about hiv

HIV, also known as the human immunodeficiency virus, is a chronic, life-threatening illness that affects a person’s life in terms of maintaining the condition’s complexity and the possibility of death (Simoni et al. 381). It is also a sexually transmitted disease that affects the human immune system, specifically the T cells (CD4), blocking them from guarding the body against illnesses. When HIV is not treated, the number of T cells in the body decreases to the point that they are unable to combat pathogens that function as opportunists, ultimately leading to death. When the human body is unable to fight illness, it indicates that the T cell count is less than 200 cells/mm3. Therefore, an individual is diagnosed with AIDS (Acquired Immunodeficiency Syndrome). This essay further elaborates on the disease, its spread and the required treatment.

HIV is a mutation of Simian Immunodeficiency condition that came from a chimpanzee bite back in Central Africa. In the 1800’s the virus expanded across Africa to the US in 1970 (El-Sadr et al. 998). In 1982, the health officials dubbed the condition AIDS. However, later after discovering that the disease logs itself in the body’s fluids such as semen, vaginal fluid, and breast milk, scientists renamed it to HIV. Usually, HIV is transmitted through unprotected sexual intercourse. The virus could also be transferred from the mother to the child while breastfeeding or during birth processes (Sharp and Hahn 259). There are several ways which HIV could be spread. For instance, when an infected person shares sharp objects like needles and razor blade with another individual, then the virus will be transmitted to the other person.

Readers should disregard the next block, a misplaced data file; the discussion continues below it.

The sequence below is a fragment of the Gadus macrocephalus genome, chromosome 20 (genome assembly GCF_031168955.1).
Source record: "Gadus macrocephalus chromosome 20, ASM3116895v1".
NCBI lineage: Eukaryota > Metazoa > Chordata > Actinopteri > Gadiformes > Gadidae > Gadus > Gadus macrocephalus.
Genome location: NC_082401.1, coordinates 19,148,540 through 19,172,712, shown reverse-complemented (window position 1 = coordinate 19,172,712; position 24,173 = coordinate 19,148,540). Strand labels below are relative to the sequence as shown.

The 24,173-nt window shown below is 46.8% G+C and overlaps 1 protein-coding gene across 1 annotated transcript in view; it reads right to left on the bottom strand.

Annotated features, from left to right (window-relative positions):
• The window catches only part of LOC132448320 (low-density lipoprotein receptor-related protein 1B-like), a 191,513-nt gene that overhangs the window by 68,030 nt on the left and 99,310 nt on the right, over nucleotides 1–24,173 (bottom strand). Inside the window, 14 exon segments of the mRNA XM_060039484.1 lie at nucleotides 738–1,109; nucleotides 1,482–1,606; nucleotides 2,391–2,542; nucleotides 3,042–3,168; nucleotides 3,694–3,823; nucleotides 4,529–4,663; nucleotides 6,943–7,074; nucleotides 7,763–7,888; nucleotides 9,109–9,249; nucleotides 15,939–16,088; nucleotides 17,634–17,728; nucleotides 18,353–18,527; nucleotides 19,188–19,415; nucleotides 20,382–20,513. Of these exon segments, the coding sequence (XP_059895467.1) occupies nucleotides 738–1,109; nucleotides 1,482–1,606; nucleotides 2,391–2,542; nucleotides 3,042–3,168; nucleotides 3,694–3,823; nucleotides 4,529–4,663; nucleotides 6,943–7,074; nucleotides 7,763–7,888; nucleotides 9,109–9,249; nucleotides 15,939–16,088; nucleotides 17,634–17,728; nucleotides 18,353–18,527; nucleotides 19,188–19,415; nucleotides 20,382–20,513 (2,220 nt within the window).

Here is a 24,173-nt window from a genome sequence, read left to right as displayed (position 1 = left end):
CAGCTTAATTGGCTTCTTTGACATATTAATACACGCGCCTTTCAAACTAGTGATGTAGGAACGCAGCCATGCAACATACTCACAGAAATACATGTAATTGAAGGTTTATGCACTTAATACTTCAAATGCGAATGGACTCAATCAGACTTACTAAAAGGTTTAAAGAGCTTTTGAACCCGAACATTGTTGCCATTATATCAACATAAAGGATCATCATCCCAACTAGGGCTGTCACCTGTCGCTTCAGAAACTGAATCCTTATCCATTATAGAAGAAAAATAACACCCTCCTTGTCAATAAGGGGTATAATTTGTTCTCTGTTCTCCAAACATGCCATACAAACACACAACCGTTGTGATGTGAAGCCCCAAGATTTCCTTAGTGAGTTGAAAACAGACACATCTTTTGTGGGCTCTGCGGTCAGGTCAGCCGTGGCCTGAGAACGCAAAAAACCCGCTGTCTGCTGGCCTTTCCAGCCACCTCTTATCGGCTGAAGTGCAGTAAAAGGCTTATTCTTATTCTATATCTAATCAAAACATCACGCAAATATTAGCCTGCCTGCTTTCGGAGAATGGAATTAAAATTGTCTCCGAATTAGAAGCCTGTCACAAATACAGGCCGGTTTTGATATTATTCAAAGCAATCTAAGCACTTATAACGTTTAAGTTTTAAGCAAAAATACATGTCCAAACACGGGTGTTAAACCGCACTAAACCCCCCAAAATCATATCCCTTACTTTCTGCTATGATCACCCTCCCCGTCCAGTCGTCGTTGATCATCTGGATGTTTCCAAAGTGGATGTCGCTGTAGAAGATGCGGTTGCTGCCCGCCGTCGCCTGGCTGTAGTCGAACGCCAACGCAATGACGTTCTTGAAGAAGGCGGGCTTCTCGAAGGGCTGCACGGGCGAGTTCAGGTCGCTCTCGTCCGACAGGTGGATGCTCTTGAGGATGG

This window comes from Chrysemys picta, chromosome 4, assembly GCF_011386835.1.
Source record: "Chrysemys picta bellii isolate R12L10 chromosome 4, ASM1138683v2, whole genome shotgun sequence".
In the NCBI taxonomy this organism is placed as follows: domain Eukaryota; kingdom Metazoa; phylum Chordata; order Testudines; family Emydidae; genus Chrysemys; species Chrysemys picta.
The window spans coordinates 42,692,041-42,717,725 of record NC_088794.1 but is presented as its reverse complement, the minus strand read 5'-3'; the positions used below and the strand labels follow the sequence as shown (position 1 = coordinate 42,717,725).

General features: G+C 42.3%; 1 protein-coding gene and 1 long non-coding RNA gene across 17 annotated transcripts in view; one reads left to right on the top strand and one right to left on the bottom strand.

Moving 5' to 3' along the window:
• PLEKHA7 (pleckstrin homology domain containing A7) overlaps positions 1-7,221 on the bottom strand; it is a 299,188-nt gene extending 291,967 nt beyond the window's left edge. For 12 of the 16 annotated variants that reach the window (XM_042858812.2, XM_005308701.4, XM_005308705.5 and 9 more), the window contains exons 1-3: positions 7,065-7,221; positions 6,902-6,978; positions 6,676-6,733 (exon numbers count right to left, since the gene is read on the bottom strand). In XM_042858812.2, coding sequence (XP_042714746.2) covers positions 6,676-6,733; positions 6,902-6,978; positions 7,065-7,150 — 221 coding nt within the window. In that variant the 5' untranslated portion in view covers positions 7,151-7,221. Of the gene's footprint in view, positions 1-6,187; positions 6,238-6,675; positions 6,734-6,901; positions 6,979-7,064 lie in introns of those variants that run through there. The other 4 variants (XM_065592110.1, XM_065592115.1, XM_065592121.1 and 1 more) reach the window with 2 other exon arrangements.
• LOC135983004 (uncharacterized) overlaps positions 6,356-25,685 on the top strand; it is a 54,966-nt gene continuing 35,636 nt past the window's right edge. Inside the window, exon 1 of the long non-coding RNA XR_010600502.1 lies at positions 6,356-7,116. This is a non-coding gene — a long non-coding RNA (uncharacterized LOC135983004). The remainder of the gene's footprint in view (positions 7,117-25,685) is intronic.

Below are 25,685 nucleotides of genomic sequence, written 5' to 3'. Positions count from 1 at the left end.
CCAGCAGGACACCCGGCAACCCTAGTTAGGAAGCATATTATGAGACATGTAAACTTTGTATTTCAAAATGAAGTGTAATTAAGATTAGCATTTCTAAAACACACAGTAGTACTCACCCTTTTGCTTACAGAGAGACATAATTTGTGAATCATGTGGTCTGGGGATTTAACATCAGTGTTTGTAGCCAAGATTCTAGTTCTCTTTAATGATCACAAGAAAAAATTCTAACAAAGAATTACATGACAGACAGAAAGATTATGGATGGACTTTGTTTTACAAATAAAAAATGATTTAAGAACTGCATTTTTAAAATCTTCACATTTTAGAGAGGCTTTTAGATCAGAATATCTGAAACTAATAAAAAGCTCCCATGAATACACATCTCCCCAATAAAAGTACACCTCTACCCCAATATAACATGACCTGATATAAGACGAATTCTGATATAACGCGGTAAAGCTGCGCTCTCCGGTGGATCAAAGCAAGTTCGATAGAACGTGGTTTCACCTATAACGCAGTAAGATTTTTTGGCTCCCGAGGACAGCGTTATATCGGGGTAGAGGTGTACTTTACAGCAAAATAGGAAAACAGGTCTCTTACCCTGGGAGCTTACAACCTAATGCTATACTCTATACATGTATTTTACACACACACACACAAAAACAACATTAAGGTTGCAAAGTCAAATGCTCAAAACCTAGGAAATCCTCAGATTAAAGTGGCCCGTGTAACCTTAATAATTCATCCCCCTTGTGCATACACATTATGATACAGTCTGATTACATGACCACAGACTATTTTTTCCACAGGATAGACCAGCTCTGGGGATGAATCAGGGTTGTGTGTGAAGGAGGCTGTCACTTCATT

Signs and Symptoms

Different sign and symptoms of this disease also depend on the individual. The best way to find out the truth is to undergo a test. During the early stages of this condition, the symptoms have a flu-like experience. These may be night sweats, chills, fever, sore throats, mouth ulcers, and swollen lymph nodes that are observed within two weeks after the infection. In normal circumstances, the condition takes several weeks before the HIV infection is detected when the patient is tested (AIDS n.d.). At this period, the infected people are usually considered to be highly communicable. Later, this initial stage becomes the chronic or late one called the HIV infection stage. The length of this phase depends on whether the person is on the antiretroviral medication. This period is known to last for ten years or below. Individuals who don’t use the drugs tend to experience profuse night sweats, rapid weight loss, chronic diarrhea, unexplained tiredness, as well as the anus, mouth and genital sores.

Data Collection by the WHO

According to WHO (World Health Organization), approximately 36.9 people are infected with HIV/AIDS by 2014 and out of the total 2.6 are kids under the ages of 15 years. Two million of these were newly born babies (Nelson et al. 277). In the US alone, a high rate of the spread of the disease is observed as annually about 50,000 people get infected by the diagnosed (AIDS n.d.). When a comparison is done between the ethnic and racial groups in the United States, the HIV is known to affect mostly the African Americans (Nelson et al. 278). For instance, in 2014, Dallas and the African Americans had the highest rate of infection up to 56.4 % per 100,000 people. Across all groups, only African America community had the highest percentage of HIV infected citizens to up to 44% fighting AIDS. In Dallas, it is estimated that 35.9% of all ages per 100,000 people live with HIV (Brawner 638). Men were among the most frequently infected with the condition compared to women because most of them had sex with other men. This accounted for 73.5% of those newly diagnosed with HIV (Brawner 640).